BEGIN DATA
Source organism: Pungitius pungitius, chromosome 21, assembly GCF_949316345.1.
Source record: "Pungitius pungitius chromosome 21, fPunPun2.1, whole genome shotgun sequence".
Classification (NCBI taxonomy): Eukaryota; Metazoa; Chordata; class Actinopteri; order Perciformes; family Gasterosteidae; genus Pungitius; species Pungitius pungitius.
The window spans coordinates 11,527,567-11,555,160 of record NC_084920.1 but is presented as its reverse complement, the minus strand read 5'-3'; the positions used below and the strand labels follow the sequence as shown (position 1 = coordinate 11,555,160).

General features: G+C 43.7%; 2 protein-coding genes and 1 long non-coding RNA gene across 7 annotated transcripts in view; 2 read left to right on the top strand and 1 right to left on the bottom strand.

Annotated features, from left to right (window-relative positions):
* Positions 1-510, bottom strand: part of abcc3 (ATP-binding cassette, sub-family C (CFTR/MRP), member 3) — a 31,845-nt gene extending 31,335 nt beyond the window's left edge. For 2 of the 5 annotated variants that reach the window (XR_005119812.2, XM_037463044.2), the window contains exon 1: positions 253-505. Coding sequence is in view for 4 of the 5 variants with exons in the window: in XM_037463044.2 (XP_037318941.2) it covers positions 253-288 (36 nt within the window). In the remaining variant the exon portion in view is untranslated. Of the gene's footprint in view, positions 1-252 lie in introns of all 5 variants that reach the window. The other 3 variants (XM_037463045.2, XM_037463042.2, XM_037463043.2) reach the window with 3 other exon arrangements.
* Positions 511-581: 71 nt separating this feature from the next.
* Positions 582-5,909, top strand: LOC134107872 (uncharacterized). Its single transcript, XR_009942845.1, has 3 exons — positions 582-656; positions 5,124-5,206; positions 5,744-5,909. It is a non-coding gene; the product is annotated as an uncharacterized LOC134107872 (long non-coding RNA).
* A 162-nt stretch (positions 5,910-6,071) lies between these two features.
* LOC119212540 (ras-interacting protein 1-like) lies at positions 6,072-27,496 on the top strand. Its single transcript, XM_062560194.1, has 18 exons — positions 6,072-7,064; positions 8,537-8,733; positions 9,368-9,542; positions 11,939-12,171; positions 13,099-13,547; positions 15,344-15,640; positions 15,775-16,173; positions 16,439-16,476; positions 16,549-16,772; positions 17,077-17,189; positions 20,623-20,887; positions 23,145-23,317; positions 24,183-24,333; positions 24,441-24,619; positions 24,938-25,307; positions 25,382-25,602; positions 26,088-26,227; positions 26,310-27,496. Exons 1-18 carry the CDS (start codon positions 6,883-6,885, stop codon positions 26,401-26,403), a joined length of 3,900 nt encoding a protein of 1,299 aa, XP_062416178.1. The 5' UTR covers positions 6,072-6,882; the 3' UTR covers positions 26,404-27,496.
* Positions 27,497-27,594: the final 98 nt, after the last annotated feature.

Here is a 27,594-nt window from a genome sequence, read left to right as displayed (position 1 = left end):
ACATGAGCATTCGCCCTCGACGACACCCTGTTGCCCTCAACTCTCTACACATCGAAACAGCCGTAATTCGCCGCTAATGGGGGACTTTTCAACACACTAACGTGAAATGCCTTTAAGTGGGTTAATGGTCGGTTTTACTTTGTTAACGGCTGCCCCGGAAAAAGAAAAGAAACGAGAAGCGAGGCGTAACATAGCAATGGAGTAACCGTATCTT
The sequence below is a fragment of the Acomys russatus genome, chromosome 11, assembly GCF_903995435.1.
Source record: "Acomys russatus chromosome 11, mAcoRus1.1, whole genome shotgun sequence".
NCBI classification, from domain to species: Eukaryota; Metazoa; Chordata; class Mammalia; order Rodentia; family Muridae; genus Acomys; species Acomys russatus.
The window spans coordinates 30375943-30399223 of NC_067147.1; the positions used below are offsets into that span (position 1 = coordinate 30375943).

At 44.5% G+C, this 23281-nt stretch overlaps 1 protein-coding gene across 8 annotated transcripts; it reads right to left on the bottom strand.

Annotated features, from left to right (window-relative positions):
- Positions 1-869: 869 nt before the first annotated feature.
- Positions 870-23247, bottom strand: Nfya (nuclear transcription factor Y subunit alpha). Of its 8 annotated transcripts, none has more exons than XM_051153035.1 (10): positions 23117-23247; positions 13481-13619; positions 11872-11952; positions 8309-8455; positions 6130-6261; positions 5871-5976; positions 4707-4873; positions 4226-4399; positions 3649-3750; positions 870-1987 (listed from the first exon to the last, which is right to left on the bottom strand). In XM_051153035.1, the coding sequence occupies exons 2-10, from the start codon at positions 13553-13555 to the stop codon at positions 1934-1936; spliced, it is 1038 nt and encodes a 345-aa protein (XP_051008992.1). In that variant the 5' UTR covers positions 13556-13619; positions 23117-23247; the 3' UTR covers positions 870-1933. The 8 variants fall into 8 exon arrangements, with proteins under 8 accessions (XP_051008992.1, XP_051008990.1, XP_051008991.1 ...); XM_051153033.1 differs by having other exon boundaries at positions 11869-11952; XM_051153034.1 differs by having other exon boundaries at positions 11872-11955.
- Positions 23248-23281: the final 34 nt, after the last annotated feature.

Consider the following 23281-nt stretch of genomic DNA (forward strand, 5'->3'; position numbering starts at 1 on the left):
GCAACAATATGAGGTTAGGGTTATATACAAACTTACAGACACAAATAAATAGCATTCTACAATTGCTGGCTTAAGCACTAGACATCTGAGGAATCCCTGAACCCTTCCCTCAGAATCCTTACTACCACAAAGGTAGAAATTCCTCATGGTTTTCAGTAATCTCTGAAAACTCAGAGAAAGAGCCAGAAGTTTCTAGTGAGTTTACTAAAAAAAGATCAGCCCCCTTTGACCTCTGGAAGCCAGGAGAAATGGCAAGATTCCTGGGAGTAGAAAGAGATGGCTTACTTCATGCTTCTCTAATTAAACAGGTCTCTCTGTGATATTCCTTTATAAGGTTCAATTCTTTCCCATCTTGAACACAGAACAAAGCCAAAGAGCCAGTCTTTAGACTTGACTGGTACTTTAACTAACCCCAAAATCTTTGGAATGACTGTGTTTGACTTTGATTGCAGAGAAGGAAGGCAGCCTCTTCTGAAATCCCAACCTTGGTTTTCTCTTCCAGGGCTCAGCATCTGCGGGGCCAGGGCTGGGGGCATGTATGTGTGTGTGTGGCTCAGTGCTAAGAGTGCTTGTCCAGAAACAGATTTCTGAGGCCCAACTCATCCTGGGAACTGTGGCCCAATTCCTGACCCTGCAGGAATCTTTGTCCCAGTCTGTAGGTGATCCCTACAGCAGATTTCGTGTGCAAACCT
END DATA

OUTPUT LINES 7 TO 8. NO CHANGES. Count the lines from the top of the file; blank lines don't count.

* Positions 1-510, bottom strand: part of abcc3 (ATP-binding cassette, sub-family C (CFTR/MRP), member 3) — a 31,845-nt gene extending 31,335 nt beyond the window's left edge. For 2 of the 5 annotated variants that reach the window (XR_005119812.2, XM_037463044.2), the window contains exon 1: positions 253-505. Coding sequence is in view for 4 of the 5 variants with exons in the window: in XM_037463044.2 (XP_037318941.2) it covers positions 253-288 (36 nt within the window). In the remaining variant the exon portion in view is untranslated. Of the gene's footprint in view, positions 1-252 lie in introns of all 5 variants that reach the window. The other 3 variants (XM_037463045.2, XM_037463042.2, XM_037463043.2) reach the window with 3 other exon arrangements.
* Positions 511-581: 71 nt separating this feature from the next.